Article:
Mayo Wynne Baxter

Why is this important?  Because properties become unmortgageable if the lease term is allowed to diminish and, as a result, become unmarketable.  Mortgage lenders these days will usually require a lease to be extended if the remaining lease term is around 80 or even 90 years.

When buying a leasehold property, although the lease terms may have seemed sufficient, we all know how quickly time passes us by.

• First, always check the commencement date under your lease (which will not necessarily align with when you bought the property).

• Secondly, it is a common misconception where the leaseholder also owns a share of freehold that the flat has somehow converted to freehold flat, and that you therefore do not need to worry about the lease. This is not the case.  A share of freehold only will ever be held with a leasehold interest in a flat and the lease will continue to run down unless you extend it.

• If your lease term is nearing 80 years, do not delay. Once the remaining term under a lease reaches 80 years, an additional element is included in the lease extension premium calculation, called marriage value. In simplified terms, marriage value is the difference in value of the property with or without the extended lease, and 50% of that value is added to the usual calculation. In this respect, it is part of the Government proposal to change leasehold reform that marriage value will be removed from lease extension premium calculations. However, such a proposal has yet to be brought to Parliament to discuss, and we do not know currently when it will be.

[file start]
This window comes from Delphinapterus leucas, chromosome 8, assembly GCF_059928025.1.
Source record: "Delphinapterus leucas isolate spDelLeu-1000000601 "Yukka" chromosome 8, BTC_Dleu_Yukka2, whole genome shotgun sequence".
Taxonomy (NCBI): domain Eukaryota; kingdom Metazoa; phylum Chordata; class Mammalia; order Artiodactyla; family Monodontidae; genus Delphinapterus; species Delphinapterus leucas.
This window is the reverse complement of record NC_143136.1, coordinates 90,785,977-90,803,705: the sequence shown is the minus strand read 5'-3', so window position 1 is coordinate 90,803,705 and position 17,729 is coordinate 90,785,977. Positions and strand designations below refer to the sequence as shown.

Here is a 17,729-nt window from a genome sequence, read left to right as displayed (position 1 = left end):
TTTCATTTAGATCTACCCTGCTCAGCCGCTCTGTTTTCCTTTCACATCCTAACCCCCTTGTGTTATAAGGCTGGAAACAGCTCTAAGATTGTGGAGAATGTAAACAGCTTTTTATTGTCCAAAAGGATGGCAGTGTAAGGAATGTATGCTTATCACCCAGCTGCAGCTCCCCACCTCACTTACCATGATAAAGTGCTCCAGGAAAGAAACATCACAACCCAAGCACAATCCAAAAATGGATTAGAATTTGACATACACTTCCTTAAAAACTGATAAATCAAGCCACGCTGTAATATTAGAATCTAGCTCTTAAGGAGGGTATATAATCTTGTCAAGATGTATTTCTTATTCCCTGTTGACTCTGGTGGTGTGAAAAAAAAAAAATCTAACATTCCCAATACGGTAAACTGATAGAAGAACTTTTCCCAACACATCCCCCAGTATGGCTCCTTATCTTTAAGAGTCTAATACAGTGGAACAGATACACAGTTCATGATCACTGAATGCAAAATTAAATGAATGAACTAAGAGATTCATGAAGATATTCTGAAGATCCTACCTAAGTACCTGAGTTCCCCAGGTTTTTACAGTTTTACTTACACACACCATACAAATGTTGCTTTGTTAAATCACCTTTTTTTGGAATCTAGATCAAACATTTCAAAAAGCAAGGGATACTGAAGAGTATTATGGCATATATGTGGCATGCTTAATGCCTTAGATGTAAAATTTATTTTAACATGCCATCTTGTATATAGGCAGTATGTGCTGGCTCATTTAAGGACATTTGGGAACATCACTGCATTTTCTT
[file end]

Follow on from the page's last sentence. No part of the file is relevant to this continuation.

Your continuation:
• Another reason you may wish or need to extend your lease would be to remedy unreasonable ground rents. If you have a high or rising/doubling ground rent under your lease, extending your lease by statutory claim is a good way to remedy and control the rent payable (reducing the rent to a peppercorn). See our Blog at

• There are other implications in terms of the ground rent payable under your lease if the annual ground rent is £250 or more for properties outside of London, or more than £1,000 for properties within London, (at any time throughout the lease term).  For leases that fall into this category, they would be termed an Assured Tenancy in accordance with the Housing Act 1988. As such, and unless your lease contains a specific exclusion, if the Landlord should apply to Court in respect of arrears, the Court would have no jurisdiction or discretion other than to issue an Order that the lease be forfeited.

• Finally, consider your plans for the property and your personal circumstances.  Do you envisage moving at any point in the future?  Might you have to re-finance or remortgage?  Do you wish to retain value in the property for inheritance purposes for your family? If the answer is yes or maybe to any of these questions, you should consider extending your lease.

You can find more information on the subject of extending leases on the resources page on our website. 

Amanda Lee, Enfranchisement Executive. Direct Dial: 01342 310601.


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